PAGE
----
Arabs in Israel suffer from a severe lack of mental healthcare professionals who can speak their language, experts and government officials said this week.
The 1.5 million Arab citizens of Israel are 20 percent of the state’s population. Yet a mere 2.7% (175 in total) of the country’s registered clinical psychologists are native Arabic speakers.
This has led to a crisis in the Arab community in which people in desperate need of therapy, including those who may be suicidal, could end up waiting up to half a year for treatment. Unlike physical medicine, psychological care requires the caregiver to be linguistically and oftentimes culturally suited to the patient.
“You cannot call it a lack. It is a complete absence,” Joint List MK Hanin Zoabi told The Times of Israel.
Zoabi, who has been working on the issue for years, argued that several factors are responsible for the current situation, including that only a tiny percentage (4%) of students studying psychology are Arab. Additionally, she argued the competition for internships is too high, with only the top 10% being accepted.
The lawmaker said such a policy disregards the urgent need to increase the number of Arab psychologists. She advocates a system that would allow qualified Arab candidates not in the top 10% to get internships, similar to affirmative action in the United States.
The lawmaker also claimed that there are too few clinics in Arab towns to provide enough Arabic language internships and that there are not enough scholarships for Arabs in the field.
Idit Saragusti, coordinator of the mental healthcare department for the Israeli rights group Bizchut, argued that the problem is so acute because it appeared it so suddenly.
After massive nationwide reform in 2012 added mental healthcare to public medicine, and, at the same time, more local health clinics were established in Arab towns, it suddenly became clear there was a dearth of Arab psychologists, Saragusti explained.
Additionally, once mental healthcare became a public service, some would-be doctors have generally become disinclined to enter the less lucrative market, opting instead for a medical specialty suited for private practice.
This has made it more difficult to find young Arabs ready to embark upon the long path to become a clinical psychologist, which could take a total of 10-12 years, Saragusti said.
Israel’s Health Ministry has not been blind to the shortage.
The ministry convened a round table in February, which included representatives from the Council for Higher Education, academia, hospitals for mental healthcare, the Finance and Social Equality ministries and national health clinics.
During the meeting, according to the Health Ministry spokesperson, several recommendations were made to increase the number of Arabs in mental health professions.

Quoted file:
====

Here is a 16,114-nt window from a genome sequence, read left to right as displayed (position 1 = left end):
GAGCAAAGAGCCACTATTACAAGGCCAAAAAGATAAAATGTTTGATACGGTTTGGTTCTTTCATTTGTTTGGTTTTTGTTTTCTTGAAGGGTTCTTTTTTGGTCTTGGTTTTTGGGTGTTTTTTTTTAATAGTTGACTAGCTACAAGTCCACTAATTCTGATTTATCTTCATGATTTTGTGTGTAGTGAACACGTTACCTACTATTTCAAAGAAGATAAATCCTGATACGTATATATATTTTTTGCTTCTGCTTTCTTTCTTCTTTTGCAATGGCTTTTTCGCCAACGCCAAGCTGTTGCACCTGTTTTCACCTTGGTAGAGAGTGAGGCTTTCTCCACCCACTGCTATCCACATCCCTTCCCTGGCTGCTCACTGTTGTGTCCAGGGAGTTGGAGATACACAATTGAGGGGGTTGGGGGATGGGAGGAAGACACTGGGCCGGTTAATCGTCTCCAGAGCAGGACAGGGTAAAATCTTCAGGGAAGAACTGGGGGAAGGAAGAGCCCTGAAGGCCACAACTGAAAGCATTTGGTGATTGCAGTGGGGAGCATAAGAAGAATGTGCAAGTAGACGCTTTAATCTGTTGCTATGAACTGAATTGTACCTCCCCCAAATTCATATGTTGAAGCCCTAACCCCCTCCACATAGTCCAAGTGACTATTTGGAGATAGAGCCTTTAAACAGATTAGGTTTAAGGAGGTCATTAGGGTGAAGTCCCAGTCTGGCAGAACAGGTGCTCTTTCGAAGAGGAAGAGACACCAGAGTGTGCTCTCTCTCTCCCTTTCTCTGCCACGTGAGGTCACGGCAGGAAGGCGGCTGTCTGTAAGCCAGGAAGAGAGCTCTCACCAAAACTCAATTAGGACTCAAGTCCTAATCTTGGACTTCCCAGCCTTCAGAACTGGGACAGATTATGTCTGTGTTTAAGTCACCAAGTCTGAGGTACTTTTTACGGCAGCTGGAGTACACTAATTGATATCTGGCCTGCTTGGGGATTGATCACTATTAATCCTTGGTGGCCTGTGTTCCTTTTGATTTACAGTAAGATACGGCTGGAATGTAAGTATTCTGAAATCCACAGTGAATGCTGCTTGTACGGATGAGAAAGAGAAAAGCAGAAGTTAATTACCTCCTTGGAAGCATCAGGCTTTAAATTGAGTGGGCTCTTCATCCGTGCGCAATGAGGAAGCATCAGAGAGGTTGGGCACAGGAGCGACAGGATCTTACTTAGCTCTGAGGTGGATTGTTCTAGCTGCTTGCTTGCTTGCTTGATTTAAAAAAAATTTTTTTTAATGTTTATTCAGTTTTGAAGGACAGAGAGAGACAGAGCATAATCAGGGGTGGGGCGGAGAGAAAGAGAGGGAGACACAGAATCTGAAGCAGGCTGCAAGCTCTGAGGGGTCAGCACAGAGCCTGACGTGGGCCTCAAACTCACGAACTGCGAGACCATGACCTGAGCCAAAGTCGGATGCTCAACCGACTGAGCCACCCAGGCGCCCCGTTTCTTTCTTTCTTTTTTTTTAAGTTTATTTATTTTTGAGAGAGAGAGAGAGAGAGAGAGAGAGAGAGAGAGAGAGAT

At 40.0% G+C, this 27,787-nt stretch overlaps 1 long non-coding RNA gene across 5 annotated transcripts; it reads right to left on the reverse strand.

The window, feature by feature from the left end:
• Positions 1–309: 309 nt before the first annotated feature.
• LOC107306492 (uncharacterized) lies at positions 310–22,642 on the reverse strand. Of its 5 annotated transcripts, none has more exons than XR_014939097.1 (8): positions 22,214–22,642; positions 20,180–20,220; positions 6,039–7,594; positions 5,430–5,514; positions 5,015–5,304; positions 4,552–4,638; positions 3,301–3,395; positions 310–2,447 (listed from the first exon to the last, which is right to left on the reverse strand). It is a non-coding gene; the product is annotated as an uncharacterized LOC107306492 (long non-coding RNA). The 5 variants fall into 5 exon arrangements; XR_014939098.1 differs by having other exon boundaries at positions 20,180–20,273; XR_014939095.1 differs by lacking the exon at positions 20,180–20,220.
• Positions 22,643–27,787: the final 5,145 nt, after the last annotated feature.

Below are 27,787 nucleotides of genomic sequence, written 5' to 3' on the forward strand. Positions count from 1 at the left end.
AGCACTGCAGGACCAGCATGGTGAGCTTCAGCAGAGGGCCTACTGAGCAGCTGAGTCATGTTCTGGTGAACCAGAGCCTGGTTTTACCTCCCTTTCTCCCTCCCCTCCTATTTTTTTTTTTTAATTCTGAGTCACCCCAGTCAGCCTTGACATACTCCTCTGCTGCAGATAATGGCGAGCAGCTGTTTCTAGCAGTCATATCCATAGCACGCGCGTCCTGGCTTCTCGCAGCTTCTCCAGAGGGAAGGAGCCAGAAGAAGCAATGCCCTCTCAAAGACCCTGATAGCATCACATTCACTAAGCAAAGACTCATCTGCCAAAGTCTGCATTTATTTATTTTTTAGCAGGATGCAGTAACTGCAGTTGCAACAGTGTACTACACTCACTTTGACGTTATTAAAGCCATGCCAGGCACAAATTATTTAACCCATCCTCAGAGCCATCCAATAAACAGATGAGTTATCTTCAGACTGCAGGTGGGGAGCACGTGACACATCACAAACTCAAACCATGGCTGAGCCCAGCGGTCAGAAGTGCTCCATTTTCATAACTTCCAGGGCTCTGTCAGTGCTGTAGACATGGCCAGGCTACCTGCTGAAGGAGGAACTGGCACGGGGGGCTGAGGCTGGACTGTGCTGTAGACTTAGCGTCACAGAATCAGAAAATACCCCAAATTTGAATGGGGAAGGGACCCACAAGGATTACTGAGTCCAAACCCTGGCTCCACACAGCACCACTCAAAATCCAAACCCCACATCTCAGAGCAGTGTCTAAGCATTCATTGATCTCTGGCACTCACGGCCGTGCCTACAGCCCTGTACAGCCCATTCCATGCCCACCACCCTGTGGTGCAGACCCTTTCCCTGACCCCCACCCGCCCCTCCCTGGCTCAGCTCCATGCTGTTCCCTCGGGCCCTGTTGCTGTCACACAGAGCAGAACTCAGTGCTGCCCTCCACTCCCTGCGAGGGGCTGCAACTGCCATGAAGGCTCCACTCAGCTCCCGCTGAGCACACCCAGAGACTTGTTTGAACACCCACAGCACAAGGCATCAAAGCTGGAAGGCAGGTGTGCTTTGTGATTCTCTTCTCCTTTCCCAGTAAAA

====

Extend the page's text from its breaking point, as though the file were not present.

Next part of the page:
These recommendations, which hewed closely to Zoabi’s criticisms, included: increasing awareness of the problem for students before they begin their bachelor’s degrees, certifying caretakers “with the cultural ability to serve the Arab sector,” increasing the number of those accepted into psychology programs, preventing dropouts, and increasing the number of scholarships and internships for Arabs going into the field.
A total of 17 scholarships have been granted to Arabs to become clinical psychologists since January, the Health Hinistry said.
Despite taboo, ‘over 100%’ of patients remain in therapy
Dr. Katnany Auad, a senior psychiatrist at the Soroka Hospital in Beersheba and manager for the psychiatric healthcare clinic in the majority-Bedouin city of Rahat, said that a stigma for mental healthcare continues to exist in Arabic society, among both possible patients and potential doctors.
“The culture teaches them that they are doctors for crazy people,” Auad said, adding that even his friends sometimes treat his profession with disrespect.
This taboo, Auad admitted, was more pronounced in the poorer Bedouin communities of the Negev than in northern Arab communities.
Though the taboo remains, Auad said, since he began working in 2010 at the hospital and started trying to counter the stigma in the local Bedouin community, the number of Arab patients has greatly increased, as has the number of those who remain in treatment.
Whereas only one-third of patients would remain in treatment before, today, the psychiatrist said, more than 100% continue in the process.
“It’s more than 100%,” says Auad, the only Arabic speaking psychiatrist at his hospital, “because if 16 people are on the list for treatment in one day, 17-18 show up to the office.”
As for interns, Auad said his office received two new trainees for children’s psychiatric care four months ago, and Israel’s south, rather than lacking room for Arab interns, was seeking students to fill empty spaces.
The problem, perhaps more than the stigma, argued Auad, was that it just does not pay to be an intern in the field today.
“The sum total of their salary each month is like a bus driver’s,” he said.
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